Recount


The Thick of It meets Kevin Spacey headdesking repeatedly.

This is a film about the clusterfuck of epic proportions named Bush v. Gore, the Florida lawsuit that swung the 2000 election towards Bush Jr and made Al Gore do that crappy joke for all these years. Even though it’s only about that lawsuit in particular, it’s not exactly flattering to the Republican side. Seems more like a case of “Reality has a left-leaning bias” than outright propaganda, but this was release right into Obama’s campaign, so caveat emptor.

This is almost two hours long, so they get into the nitty-gritty of the thing. “Overvotes”, “Undervotes”, “interpreting the intent of the voter” and other bullshit like that. The richest nation on Earth with technologically advanced inventions spent months arguing about manually creating punch cards in the twenty-first century. This seems like a solved problem since pre-historic times, but what do I know? Then there was manual voting counts, hordes of people doing menial work to decide who gets to win. Lawyers that bill eye-watering fortunes arguing over pieces of paper smaller than a fingernail. Never so many did so little in so much time. If this is propaganda, is for a fascist regime that does way with this crap and Gets Things Done.

The timeline for my emotions during this is simple. I started ripping my hair off by the 10-minute mark or so and it never stops until the end. Every scene is more enraging than the previous, and the days turn into weeks and months, and I almost cried in frustration.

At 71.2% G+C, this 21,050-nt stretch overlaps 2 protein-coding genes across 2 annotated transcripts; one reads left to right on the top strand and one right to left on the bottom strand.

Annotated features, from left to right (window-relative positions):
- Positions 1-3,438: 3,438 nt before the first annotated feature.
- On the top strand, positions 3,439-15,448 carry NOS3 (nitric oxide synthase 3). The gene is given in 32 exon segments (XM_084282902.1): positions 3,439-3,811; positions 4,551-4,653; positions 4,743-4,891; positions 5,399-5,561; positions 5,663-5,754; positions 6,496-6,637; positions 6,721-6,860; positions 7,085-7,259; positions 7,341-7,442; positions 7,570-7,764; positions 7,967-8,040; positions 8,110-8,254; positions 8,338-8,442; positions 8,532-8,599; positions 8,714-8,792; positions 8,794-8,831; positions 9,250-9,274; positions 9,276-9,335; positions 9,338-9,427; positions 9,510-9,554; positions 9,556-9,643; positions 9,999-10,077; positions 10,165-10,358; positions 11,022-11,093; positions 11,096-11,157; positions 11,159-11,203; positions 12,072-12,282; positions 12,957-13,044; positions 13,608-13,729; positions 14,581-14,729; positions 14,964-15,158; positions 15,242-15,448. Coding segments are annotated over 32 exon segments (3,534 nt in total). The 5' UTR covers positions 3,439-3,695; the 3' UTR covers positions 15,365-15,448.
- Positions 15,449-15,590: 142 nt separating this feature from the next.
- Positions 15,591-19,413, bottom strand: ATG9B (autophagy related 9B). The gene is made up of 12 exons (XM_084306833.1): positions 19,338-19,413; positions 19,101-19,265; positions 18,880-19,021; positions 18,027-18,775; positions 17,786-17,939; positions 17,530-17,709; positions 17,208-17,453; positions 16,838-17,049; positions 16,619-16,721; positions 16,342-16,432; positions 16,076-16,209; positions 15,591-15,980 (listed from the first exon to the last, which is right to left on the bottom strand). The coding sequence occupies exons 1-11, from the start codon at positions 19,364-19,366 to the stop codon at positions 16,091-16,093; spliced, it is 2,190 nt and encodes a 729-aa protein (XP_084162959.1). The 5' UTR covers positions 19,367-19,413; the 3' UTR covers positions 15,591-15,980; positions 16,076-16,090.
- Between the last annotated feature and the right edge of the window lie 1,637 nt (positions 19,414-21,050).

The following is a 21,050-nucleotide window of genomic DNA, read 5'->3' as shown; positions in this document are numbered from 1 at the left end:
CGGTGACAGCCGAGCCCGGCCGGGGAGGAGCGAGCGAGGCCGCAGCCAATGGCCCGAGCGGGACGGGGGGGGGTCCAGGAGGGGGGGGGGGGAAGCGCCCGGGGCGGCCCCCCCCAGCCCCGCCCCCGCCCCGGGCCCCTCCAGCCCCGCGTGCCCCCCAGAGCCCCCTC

When you step back and look into the Big Picture, you see this whole thing had the objective of choosing 25 of the 538 representatives that elect the President. If both parties were tied, wasn’t it much easier to just give 12 electors to each and make the 13th name on each list fight to the death in a stadium. It’s both a fairer system, and doesn’t involve “chad”.

This has an all-star cast that doesn’t do much other than look completely exasperated. Dennis Leary is as cool as ever.

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This is my place for ramblings about sequences of images that exploit the human visual limitation know as persistence of vision.

Author
somini